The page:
Crown Resorts said there is a “very real potential” of default under its debt facilities if the Victoria government cancels its license and forces it to sublease its casino.
In its closing submissions to a Victoria Royal Commission inquiry, Crown was asked to clarify the potential impact of such a move. The submissions were made available in written form on Wednesday.
The company said cancellation, or even suspension, could trigger events of default which would put in jeopardy the benefits it provides to the state. Crown outlined that it’s the biggest single site employer in Melbourne with more than 11,500 employees and since 2014 it has paid at least $1.4 billion in casino taxes and community benefit levies. Therefore, it argues that cancellation of the license is not in the public interest.
It also said that subleasing the casino would cause significant disruption. In its 363-page submission, it argues in detail that there is a path back to suitability and significant efforts towards reform have already been made.
Assisting counsel recommended cancellation, arguing the corporate governance issues at Crown, which allowed money to be laundered through its Melbourne casino, ran too deep to be remedied in a reasonable timeframe. However, analysts say at the end of the day they don’t expect the company to be stripped of its permit.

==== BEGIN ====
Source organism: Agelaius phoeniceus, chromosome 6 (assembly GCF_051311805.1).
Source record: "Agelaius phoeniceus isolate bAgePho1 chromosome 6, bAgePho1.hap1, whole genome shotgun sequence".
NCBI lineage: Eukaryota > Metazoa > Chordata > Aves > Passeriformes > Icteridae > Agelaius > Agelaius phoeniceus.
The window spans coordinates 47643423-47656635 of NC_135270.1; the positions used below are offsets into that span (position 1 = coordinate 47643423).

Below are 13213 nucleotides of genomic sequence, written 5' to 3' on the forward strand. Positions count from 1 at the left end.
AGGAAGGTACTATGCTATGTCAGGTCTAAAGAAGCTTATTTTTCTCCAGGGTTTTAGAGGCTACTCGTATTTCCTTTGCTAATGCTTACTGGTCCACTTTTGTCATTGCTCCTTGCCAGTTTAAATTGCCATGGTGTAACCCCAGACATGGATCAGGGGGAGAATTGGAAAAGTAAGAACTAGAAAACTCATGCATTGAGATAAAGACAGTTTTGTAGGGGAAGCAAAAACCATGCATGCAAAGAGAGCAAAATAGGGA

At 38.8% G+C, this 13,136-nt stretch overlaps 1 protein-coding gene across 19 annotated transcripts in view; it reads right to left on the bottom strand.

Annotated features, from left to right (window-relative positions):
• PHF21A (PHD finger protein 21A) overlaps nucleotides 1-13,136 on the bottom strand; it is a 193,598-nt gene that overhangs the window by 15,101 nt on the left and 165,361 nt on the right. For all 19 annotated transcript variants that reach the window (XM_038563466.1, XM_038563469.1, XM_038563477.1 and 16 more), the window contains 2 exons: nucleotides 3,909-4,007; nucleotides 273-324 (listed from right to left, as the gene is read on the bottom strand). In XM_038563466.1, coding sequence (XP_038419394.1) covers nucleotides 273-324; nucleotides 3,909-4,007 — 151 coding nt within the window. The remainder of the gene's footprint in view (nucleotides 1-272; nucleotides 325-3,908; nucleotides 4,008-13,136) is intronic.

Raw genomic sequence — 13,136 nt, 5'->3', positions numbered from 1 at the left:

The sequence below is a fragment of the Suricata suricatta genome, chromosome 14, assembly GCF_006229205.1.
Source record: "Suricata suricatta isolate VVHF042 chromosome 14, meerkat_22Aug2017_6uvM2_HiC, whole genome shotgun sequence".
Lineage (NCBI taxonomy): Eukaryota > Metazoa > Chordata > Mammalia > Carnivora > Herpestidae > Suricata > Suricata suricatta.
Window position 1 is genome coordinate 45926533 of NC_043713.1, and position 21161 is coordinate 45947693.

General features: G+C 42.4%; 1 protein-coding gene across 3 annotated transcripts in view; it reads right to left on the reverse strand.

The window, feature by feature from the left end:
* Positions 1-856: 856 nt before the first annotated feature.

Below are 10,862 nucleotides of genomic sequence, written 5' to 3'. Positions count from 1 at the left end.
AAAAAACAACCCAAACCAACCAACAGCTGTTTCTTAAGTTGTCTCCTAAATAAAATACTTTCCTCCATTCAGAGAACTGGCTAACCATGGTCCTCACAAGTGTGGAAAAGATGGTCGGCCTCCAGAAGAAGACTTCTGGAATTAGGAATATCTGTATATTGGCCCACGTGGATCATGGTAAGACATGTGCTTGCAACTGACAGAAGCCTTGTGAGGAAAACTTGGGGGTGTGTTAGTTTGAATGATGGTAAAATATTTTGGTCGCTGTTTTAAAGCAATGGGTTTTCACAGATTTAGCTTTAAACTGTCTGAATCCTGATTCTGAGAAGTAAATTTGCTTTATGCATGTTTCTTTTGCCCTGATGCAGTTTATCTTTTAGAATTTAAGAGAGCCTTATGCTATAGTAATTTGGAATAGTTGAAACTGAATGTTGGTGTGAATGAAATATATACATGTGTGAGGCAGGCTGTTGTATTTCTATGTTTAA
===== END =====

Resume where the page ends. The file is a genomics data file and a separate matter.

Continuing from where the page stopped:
A separate probe in Sydney found the Crown was “unsuitable” to hold a license for the newly opened Barangaroo property, but did not suggest license cancellation.
Crown also said it was asked to comment on whether obligations imposed on the state to pay compensation in relation to certain events under the Casino Management Act should be repealed.
The company accepts that it has no entitlement to compensation should the regulator in Victoria take disciplinary action, or cancel, or vary its license conditions.
The commission has until October 15 to report its findings. In the meantime, the company is also subject to a second Royal Commission in Western Australia.